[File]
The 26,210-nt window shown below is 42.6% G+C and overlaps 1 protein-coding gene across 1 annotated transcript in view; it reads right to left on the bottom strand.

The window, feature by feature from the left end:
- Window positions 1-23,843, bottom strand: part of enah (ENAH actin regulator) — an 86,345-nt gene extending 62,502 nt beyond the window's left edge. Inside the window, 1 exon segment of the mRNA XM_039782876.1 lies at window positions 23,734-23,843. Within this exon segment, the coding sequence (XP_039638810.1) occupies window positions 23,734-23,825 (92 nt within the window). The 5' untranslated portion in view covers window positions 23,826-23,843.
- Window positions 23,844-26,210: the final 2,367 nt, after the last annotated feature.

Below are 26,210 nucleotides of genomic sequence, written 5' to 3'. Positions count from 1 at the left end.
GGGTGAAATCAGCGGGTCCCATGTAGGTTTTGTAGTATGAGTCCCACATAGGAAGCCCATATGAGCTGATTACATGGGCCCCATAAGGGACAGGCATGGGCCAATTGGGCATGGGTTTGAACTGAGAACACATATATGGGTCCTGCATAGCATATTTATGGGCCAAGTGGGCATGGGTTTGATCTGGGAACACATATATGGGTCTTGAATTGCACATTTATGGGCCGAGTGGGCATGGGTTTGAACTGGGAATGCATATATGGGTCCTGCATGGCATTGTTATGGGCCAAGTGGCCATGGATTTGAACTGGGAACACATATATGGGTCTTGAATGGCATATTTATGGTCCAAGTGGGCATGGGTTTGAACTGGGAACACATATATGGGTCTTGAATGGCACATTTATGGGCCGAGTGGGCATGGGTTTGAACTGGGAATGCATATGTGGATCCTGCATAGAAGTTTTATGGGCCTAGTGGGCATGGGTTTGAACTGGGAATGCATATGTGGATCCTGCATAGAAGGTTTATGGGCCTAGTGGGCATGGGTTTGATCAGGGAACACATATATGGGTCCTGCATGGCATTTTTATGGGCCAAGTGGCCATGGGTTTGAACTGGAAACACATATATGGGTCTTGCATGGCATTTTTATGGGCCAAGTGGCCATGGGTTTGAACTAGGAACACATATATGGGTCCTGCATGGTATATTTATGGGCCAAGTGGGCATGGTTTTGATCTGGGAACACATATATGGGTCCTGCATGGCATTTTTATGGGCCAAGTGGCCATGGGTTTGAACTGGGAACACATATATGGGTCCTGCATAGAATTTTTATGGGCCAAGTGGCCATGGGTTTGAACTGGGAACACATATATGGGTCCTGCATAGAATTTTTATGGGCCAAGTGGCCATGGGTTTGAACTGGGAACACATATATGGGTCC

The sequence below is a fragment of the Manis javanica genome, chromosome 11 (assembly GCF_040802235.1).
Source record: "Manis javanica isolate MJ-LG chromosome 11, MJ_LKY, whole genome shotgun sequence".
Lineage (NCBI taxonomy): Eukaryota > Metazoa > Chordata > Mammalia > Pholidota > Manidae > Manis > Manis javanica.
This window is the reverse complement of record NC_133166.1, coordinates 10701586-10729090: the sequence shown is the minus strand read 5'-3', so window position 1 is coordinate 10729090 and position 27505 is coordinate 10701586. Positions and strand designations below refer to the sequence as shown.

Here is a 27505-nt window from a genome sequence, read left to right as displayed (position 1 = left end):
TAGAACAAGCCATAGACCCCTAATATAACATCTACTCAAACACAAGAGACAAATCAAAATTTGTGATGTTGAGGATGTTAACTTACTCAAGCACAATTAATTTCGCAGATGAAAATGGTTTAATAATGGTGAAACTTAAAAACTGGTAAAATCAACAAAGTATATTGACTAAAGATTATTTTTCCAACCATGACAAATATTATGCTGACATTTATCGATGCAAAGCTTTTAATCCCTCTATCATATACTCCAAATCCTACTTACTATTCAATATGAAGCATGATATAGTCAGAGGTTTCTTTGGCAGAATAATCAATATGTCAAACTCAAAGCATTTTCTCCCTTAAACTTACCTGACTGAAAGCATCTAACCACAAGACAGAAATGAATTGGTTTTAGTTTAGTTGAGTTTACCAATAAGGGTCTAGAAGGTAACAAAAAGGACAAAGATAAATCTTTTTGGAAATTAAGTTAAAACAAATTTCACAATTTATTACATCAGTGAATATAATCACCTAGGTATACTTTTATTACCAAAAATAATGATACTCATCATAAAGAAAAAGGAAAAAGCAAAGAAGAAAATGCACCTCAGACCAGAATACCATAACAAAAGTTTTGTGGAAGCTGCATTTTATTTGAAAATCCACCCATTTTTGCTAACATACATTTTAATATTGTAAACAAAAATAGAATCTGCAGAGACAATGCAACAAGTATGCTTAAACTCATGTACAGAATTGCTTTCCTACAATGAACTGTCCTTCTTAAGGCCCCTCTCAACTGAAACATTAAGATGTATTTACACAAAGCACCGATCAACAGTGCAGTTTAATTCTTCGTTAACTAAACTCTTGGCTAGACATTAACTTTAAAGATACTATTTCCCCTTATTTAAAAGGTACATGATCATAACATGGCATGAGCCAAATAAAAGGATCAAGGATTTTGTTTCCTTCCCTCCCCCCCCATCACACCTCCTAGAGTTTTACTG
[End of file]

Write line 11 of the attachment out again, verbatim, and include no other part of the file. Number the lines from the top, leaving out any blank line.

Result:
Here is a 27505-nt window from a genome sequence, read left to right as displayed (position 1 = left end):